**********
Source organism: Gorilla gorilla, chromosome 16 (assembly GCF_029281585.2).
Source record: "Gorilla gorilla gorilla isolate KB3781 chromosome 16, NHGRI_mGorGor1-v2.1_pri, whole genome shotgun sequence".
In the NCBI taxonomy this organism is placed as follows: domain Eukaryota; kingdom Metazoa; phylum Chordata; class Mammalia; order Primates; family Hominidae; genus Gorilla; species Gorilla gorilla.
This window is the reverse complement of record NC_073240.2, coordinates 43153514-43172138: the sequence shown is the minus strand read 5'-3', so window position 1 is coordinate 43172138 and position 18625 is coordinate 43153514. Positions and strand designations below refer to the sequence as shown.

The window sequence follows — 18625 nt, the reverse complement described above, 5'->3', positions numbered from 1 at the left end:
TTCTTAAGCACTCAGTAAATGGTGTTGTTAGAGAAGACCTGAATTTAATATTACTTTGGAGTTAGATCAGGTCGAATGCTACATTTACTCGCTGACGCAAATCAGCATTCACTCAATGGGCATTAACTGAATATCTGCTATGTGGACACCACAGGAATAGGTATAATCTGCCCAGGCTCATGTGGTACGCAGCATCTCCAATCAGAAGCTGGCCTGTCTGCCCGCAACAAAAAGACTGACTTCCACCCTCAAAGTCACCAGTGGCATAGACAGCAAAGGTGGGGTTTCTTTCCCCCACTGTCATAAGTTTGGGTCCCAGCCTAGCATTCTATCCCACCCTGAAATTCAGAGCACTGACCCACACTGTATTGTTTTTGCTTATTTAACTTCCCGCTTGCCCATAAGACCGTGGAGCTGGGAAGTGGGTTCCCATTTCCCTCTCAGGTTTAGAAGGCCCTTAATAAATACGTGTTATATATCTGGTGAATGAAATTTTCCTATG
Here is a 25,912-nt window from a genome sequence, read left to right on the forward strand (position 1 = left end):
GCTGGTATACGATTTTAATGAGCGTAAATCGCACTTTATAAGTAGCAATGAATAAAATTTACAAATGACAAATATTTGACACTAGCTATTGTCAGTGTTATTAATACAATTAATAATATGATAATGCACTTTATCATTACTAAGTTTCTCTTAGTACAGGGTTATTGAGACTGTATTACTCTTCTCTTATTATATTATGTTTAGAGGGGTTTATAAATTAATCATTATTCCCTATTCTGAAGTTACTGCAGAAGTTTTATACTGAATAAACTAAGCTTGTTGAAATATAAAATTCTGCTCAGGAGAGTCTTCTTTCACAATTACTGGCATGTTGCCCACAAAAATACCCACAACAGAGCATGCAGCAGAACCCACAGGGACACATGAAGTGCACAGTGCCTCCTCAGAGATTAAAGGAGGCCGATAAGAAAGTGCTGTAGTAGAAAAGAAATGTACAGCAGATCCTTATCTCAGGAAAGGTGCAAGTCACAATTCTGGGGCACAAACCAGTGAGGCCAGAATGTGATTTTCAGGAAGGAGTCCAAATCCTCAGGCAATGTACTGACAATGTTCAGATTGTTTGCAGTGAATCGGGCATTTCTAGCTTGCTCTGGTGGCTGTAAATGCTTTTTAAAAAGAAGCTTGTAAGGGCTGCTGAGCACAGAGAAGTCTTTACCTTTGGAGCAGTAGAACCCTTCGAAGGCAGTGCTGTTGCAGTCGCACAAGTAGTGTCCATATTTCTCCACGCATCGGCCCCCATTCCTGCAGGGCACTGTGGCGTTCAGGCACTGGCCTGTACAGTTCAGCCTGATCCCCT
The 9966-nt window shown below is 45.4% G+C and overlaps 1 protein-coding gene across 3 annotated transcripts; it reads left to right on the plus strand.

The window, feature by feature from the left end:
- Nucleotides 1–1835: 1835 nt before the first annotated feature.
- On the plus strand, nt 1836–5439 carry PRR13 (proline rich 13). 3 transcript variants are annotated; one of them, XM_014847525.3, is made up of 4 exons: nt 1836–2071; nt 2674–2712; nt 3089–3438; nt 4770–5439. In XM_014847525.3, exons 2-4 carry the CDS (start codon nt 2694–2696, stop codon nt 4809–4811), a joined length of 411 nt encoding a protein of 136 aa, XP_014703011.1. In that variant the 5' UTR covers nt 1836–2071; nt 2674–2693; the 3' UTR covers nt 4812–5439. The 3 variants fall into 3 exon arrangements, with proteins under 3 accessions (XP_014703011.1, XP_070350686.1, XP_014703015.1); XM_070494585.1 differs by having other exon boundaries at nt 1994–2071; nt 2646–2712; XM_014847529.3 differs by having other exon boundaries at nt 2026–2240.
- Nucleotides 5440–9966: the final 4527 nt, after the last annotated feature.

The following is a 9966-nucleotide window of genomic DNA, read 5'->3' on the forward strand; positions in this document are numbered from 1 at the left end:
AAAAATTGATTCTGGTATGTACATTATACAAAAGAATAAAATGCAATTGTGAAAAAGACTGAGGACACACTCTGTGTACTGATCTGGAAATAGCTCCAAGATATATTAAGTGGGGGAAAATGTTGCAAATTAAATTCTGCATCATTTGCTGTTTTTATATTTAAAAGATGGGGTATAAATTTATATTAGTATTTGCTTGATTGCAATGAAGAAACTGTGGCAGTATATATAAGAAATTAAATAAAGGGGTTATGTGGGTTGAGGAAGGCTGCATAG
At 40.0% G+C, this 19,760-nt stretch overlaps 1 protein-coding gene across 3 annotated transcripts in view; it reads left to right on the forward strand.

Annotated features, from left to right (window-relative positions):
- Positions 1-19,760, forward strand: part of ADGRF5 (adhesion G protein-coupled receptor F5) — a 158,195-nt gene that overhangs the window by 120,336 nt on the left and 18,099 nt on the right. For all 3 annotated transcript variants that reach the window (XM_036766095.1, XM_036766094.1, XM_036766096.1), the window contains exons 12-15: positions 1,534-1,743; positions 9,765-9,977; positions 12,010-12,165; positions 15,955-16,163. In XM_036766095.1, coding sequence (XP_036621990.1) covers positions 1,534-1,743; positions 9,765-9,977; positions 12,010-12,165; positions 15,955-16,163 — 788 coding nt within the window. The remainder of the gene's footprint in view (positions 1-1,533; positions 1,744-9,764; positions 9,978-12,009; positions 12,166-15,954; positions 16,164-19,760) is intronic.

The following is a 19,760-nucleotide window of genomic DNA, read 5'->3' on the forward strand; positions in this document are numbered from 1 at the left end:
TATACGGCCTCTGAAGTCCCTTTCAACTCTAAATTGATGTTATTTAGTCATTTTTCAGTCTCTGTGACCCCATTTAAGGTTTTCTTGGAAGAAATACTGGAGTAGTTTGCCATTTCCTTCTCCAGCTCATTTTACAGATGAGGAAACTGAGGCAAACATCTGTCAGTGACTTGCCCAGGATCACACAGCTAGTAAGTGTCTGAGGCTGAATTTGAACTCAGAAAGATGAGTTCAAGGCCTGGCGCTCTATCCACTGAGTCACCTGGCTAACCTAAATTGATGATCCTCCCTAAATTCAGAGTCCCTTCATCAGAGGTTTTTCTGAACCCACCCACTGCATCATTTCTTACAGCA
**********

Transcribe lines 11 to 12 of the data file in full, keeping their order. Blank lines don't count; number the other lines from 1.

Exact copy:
- Nucleotides 1–1835: 1835 nt before the first annotated feature.
- On the plus strand, nt 1836–5439 carry PRR13 (proline rich 13). 3 transcript variants are annotated; one of them, XM_014847525.3, is made up of 4 exons: nt 1836–2071; nt 2674–2712; nt 3089–3438; nt 4770–5439. In XM_014847525.3, exons 2-4 carry the CDS (start codon nt 2694–2696, stop codon nt 4809–4811), a joined length of 411 nt encoding a protein of 136 aa, XP_014703011.1. In that variant the 5' UTR covers nt 1836–2071; nt 2674–2693; the 3' UTR covers nt 4812–5439. The 3 variants fall into 3 exon arrangements, with proteins under 3 accessions (XP_014703011.1, XP_070350686.1, XP_014703015.1); XM_070494585.1 differs by having other exon boundaries at nt 1994–2071; nt 2646–2712; XM_014847529.3 differs by having other exon boundaries at nt 2026–2240.